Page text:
Jarvis Estate Winery is located on Highway 121 on the way towards Lake Berryessa – despite a somewhat isolated feel to the properties’ location, Jarvis is located only about a 15 minute drive from downtown Napa. The estate is over 1,320 acres of which only 37 are planted to vine.
The winery was founded by William and Leticia Jarvis. William met Leticia in Mexico where he was studying Spanish – she is from Puebla Mexico. William was born in 1925 and grew up in Oklahoma and has led a fascinating life. He was an officer in the Navy stationed in China slightly after World War II. After returning stateside he attended both UC Berkeley and later earned his MBA at Stanford University. After graduating, he worked for Hewlett Packard and in 1960 co-founded Wiltron, an extremely successful electronics company that was based in the Silicon Valley. William was president of Wiltron for 25 years before stepping away in 1985 – Jarvis Drive in Morgan Hill, site of the company’s later operations was named after William. Wiltron was purchased by Anritsu in 1991.
Much later in life William wrote a fascinating book about his family history – available for sale in hard cover at the winery. Both he and Leticia have lived and traveled extensively throughout Europe and have an appreciation for fine wine. The first wines made on the property were made by William prior to the cave being built.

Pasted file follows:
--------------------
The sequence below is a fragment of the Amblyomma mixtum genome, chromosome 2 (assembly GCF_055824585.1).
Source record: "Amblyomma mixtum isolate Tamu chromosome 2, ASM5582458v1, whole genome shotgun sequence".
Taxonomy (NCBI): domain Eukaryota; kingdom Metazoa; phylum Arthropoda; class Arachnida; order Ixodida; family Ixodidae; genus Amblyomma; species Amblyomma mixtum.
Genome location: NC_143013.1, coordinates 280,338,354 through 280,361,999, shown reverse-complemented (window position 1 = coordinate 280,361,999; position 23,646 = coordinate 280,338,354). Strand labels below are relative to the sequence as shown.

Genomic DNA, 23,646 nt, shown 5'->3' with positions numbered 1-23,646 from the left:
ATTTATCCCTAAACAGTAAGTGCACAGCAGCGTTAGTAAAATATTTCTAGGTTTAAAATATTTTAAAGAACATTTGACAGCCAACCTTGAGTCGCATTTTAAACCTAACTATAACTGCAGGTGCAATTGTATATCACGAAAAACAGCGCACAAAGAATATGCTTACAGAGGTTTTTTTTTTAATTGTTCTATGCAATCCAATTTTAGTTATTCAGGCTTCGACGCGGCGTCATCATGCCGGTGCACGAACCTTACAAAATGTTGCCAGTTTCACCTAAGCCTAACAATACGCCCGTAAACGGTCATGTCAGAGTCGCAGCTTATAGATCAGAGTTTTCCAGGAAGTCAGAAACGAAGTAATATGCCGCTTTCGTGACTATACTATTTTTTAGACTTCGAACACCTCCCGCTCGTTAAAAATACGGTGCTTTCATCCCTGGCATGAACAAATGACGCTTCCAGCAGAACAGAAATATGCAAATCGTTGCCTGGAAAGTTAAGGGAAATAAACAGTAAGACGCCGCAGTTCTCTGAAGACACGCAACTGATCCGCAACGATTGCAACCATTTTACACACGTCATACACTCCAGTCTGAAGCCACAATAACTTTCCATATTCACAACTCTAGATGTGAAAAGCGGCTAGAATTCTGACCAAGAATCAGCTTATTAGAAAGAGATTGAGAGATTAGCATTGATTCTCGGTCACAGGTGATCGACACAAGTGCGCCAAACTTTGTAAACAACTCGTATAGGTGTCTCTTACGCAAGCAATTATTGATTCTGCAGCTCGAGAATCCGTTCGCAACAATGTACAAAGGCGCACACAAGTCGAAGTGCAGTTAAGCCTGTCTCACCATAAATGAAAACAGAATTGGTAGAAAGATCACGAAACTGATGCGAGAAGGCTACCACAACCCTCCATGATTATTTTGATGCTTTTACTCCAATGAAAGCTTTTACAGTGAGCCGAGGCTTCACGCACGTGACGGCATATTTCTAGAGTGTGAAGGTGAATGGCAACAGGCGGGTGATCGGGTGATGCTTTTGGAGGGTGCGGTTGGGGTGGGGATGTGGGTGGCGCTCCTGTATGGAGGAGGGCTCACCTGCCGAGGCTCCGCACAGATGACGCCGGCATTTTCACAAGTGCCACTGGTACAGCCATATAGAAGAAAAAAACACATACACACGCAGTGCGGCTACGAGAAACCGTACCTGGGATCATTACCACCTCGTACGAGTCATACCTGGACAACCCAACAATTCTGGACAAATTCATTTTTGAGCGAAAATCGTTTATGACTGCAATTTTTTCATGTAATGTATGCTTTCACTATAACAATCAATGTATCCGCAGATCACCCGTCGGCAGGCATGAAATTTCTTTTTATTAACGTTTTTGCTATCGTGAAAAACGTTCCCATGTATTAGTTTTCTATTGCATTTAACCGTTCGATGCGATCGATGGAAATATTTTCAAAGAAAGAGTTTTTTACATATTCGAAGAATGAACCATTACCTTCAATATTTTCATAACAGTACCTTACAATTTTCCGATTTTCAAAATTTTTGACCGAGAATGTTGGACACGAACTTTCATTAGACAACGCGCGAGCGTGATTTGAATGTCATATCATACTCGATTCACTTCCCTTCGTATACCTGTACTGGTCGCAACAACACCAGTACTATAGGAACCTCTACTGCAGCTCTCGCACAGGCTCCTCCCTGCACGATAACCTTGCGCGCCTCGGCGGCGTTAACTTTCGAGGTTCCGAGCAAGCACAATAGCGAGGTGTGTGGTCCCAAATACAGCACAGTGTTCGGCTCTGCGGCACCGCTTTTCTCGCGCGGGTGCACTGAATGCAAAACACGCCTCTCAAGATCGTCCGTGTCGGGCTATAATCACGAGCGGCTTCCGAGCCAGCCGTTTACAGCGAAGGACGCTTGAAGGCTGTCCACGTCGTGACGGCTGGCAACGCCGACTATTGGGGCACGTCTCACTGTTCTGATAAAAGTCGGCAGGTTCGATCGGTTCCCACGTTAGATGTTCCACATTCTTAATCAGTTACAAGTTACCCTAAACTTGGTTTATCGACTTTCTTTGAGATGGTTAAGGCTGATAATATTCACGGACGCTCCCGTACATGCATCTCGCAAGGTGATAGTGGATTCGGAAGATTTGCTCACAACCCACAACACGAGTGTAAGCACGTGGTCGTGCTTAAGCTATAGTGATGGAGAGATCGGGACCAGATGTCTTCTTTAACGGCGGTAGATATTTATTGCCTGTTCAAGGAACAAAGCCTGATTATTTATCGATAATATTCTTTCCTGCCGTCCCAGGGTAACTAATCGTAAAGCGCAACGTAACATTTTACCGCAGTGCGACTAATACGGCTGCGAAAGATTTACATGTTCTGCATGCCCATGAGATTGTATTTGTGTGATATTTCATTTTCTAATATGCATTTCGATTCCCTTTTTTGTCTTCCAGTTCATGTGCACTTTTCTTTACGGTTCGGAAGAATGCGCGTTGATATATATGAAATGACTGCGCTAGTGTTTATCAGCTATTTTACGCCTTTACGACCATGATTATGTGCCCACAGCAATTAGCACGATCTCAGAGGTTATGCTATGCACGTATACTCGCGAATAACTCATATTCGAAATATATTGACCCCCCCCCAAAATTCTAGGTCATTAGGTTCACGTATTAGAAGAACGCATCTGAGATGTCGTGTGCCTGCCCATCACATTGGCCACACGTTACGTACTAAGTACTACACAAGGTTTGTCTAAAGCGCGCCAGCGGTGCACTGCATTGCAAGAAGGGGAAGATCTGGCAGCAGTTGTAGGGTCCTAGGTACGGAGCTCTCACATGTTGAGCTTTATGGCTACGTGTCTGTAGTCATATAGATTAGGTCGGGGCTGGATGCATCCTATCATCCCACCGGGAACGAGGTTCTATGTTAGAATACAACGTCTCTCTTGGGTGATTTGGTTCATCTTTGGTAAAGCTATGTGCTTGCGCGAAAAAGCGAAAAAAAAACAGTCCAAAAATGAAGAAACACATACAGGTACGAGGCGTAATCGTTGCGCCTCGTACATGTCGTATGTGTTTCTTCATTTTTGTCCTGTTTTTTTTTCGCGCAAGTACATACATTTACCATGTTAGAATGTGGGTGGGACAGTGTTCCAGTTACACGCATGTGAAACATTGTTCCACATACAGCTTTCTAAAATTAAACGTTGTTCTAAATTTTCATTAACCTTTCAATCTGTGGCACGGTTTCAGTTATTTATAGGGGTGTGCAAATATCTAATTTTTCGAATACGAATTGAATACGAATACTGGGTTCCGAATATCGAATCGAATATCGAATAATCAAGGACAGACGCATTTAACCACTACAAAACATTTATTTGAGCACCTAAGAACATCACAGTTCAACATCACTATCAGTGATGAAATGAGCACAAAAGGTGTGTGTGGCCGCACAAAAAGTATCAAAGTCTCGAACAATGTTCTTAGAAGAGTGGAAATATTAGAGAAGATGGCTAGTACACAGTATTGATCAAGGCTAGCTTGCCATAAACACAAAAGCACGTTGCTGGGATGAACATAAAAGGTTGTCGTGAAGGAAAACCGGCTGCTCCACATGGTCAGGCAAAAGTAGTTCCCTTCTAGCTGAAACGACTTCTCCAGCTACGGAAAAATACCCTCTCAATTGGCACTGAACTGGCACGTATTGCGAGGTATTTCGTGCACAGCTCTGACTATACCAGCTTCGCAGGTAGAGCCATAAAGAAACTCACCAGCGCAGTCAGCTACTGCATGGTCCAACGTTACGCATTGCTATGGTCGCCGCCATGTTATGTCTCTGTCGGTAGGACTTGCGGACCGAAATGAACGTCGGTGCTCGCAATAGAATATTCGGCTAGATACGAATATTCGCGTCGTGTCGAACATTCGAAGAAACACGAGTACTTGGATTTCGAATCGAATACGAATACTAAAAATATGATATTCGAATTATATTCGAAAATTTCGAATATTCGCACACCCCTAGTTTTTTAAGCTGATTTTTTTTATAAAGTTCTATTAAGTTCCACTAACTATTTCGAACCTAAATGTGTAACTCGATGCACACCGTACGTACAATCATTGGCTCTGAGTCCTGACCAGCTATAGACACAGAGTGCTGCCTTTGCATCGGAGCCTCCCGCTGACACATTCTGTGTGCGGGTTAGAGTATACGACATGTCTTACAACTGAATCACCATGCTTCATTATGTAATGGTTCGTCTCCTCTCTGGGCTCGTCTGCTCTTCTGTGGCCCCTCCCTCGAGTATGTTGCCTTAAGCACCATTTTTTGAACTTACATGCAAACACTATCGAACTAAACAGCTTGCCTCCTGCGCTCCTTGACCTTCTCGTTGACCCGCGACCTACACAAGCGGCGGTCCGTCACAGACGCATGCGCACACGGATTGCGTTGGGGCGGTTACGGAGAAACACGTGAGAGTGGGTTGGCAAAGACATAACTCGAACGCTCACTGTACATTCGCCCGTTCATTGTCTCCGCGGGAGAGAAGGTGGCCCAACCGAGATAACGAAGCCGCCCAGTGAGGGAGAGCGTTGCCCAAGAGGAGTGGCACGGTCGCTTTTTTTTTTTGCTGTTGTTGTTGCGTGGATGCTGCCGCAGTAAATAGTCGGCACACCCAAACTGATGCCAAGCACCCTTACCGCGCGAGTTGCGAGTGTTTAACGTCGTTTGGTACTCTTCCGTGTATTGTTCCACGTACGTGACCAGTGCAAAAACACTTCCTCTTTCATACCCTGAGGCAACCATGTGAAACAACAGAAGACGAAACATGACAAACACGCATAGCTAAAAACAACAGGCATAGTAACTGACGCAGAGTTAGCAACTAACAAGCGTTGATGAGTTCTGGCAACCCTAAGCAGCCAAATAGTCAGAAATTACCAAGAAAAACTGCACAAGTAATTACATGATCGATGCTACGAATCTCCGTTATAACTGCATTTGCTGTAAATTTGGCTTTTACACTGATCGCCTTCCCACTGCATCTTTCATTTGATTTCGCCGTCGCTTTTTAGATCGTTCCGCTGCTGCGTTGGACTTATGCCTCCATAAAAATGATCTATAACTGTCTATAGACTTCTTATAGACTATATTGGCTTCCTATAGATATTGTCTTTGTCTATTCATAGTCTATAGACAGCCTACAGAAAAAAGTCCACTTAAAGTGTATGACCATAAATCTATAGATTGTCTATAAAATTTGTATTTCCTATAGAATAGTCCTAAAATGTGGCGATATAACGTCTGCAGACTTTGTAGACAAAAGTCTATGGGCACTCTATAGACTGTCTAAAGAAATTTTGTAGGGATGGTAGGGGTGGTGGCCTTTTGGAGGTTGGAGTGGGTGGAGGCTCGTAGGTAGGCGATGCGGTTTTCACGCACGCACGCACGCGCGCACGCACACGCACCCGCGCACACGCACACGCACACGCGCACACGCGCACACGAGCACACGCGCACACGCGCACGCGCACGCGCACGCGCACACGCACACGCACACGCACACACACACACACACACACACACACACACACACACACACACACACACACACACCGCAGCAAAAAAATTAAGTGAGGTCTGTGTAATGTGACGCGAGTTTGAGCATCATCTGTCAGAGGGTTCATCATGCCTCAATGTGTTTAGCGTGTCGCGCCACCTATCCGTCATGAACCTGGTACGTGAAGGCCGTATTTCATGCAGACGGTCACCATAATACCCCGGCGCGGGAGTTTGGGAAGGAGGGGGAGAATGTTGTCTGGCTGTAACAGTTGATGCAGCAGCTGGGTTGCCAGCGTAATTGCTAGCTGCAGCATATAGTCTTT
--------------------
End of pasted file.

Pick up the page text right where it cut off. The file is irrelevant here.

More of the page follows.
Water sources are critical in this part of the valley; two small ponds on site are appropriately named Lake Leticia and Lake William. Parts of the property burned during the terrible Atlas Peak fires in October 2017 – fortunately most of their product was safely stored in the cave during the fires – although they did lose a number of case goods that was being stored near one of the entrances to the cave near where the fire burned. And the old barn where William made several vintages of wine prior to the cave being built – was completely destroyed.
In what is possibly the most diverse vineyard in all of the Napa Valley – the Experimental Vineyard contains some 55 varieties of grapes – both table grapes and wine grapes. Traditional varieties that Napa has become known for are grown here including Cabernet Sauvignon and Chardonnay, but this vineyard also contains obscure varieties that one will never see planted commercially in the Napa Valley such as Perlette, Pedro Ximenez and Muscat Hamburg, to but name a few.
Much of their vineyard is planted to Cabernet Sauvignon but they also grow Chardonnay, Merlot, Cabernet Franc, Petite Verdot, any a tiny block of Tempranillo (a Spanish grape variety). Unusual is the spacing in their vineyards – rather than the tight spacing that is the norm in contemporary Napa Valley vineyard layout – Jarvis uses a very wide 7′ x 11 spacing in their shallow and nutrient deficient soils. And one of their vineyard blocks was created from tailing piles mined during the excavation of their cave.